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Tuesday, July 27, 2004

About a month back, our band got an offer to play a festival just north of the city.  The pitch for this was that it was with a bunch of other bands from the college we'd all gone to, and apparently there were various connections to people we knew.  So we said yes.  It seemed like a fine idea.  We already knew a few alum bands in the city (in my circles I'd actually heard graduates of the college in question called a mafia, we seemed to be so pervasive), and they were all plying various versions of indie rock, some of which I like more than others, but all quality of some sort or other.  Plus, we were getting a little tired, I think, of the routine of city clubs[1], which, nice as they are, don't have the same feel somehow as a good basement or loft crowded with kids.  I guess I pictured something like a VFW hall, or a crappy garage somewhere, with the cops lurking just outside the property line.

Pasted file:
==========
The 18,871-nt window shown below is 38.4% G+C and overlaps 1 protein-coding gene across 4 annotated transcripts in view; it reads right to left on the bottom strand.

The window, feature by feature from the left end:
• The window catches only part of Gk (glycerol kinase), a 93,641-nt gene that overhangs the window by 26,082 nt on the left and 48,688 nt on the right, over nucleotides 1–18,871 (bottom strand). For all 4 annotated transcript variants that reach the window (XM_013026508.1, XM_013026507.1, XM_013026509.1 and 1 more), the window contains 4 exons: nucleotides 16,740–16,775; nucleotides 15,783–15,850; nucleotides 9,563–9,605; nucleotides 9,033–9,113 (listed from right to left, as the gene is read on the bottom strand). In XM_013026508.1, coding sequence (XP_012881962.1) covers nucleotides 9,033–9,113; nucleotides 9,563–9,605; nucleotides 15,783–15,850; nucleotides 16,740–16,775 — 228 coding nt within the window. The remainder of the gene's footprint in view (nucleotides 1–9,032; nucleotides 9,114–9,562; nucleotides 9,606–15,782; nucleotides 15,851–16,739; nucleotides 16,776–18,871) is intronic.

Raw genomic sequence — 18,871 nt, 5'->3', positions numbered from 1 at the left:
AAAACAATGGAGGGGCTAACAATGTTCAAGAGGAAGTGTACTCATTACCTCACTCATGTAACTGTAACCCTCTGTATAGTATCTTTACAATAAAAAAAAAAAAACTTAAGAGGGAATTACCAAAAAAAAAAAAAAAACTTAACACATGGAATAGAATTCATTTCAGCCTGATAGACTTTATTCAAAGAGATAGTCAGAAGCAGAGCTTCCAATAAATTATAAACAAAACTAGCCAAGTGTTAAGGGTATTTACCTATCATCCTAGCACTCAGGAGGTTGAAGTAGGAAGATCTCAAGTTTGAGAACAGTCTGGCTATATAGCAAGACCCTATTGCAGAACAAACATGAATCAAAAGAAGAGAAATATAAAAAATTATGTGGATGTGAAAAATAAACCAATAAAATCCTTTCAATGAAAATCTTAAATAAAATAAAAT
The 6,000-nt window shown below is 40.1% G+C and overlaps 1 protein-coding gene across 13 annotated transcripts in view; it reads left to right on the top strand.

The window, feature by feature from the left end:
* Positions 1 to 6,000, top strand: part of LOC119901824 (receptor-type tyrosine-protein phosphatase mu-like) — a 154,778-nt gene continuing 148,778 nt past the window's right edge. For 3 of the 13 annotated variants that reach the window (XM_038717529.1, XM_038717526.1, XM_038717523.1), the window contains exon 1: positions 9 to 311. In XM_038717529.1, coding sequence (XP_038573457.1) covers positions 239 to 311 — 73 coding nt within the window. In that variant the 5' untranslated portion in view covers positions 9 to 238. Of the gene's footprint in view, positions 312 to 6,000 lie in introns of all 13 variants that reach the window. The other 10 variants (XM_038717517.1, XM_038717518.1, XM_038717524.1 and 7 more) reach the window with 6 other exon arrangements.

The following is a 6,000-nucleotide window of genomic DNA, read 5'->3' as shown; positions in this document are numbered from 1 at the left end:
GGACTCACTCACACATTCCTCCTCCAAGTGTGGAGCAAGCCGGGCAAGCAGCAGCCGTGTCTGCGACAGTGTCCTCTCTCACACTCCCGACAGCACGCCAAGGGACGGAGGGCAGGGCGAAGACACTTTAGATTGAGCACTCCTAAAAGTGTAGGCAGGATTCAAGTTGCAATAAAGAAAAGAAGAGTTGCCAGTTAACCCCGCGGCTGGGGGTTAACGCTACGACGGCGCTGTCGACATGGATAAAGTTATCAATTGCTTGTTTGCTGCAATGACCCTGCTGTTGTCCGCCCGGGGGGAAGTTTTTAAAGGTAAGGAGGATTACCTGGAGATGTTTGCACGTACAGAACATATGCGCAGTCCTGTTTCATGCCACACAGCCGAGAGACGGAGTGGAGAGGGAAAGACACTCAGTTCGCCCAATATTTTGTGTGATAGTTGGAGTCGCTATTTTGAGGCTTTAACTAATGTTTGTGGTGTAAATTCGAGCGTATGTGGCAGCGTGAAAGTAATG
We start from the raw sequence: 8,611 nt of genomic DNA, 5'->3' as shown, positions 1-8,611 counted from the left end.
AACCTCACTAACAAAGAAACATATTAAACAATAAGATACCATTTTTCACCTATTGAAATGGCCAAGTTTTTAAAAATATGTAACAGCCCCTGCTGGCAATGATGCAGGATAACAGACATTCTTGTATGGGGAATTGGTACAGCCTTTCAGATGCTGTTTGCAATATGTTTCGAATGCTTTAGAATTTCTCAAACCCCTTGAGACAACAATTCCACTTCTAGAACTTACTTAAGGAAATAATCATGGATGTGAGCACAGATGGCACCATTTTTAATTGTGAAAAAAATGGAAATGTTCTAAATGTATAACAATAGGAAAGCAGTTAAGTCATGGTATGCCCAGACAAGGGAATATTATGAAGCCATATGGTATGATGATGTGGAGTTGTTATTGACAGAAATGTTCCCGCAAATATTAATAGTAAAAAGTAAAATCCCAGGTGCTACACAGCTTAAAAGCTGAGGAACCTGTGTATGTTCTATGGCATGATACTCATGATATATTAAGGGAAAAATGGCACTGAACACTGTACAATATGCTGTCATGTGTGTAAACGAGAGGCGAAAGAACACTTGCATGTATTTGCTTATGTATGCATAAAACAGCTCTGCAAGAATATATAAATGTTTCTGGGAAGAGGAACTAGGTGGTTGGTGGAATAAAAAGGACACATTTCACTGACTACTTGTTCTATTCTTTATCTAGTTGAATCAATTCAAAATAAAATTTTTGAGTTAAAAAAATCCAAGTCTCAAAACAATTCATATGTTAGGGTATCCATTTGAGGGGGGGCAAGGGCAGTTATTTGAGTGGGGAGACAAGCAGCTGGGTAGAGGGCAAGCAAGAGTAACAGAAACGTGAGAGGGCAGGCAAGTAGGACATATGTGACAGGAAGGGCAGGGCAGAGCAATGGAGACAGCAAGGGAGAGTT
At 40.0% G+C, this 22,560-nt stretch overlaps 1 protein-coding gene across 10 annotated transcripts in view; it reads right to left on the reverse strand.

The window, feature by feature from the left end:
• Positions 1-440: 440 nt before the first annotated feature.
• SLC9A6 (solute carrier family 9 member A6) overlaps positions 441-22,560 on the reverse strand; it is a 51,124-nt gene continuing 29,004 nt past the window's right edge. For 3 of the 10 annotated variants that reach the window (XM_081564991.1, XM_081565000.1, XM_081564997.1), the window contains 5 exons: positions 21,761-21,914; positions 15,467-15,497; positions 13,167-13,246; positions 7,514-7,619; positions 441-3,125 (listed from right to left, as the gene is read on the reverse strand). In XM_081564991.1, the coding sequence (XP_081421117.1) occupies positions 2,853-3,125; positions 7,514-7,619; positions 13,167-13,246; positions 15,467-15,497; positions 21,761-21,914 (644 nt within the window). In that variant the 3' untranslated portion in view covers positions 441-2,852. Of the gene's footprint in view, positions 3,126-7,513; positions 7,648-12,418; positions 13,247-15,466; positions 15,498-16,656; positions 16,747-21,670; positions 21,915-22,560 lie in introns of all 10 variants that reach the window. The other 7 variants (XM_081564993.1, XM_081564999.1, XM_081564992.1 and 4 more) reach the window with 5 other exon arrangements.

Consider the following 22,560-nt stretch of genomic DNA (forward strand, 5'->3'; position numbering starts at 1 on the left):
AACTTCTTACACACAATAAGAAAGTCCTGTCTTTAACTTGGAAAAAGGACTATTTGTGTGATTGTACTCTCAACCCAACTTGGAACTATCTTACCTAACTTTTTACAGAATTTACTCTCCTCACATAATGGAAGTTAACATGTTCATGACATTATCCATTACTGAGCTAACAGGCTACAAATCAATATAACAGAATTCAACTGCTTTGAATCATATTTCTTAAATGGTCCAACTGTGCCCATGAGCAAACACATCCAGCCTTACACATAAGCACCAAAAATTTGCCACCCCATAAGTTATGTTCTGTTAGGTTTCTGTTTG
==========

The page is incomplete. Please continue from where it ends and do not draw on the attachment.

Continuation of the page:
When we started to get a little more information about the event so we could start promoting it, the picture began to change.  The promoter--who was the funny-but-weird combination of obviously young and overly professional ("what's your draw like these days?")--sent us a link to the festival's site, and while I won't post it here, suffice to say we started to get a better idea of what kind of festival it was when we saw the phrase "interband collaborations" on the descriptions page and "jugband" on the performers page.  Oh yes oh yes: we were playing a jambands festival.  Confirmation followed; I forwarded the info to a friend who has roots in said community and he replied with a description of the promoter's reputation (who, in fairness, is 19) that was, shall we say, less than glowing, and included the phrase "hippie shit."  And so there it was.  We had signed up to play a jambands show.

Upon realizing this, we were a bit annoyed and a bit dismayed but mainly amused and intrigued; our aesthetic fits into the jambands thing in a tangental way--our Venn Diagram circle probably intersects with the hippie one about 180 degrees away from where the Flaming Lips' does, but it's a similar kind of thing--but that's not really our thing, man.  So it was a surprise, but we were still planning on renting a van and bringing people up with us. 

But then we got another update e-mail, and it included the immortal words: "No Alcohol, No Drugs."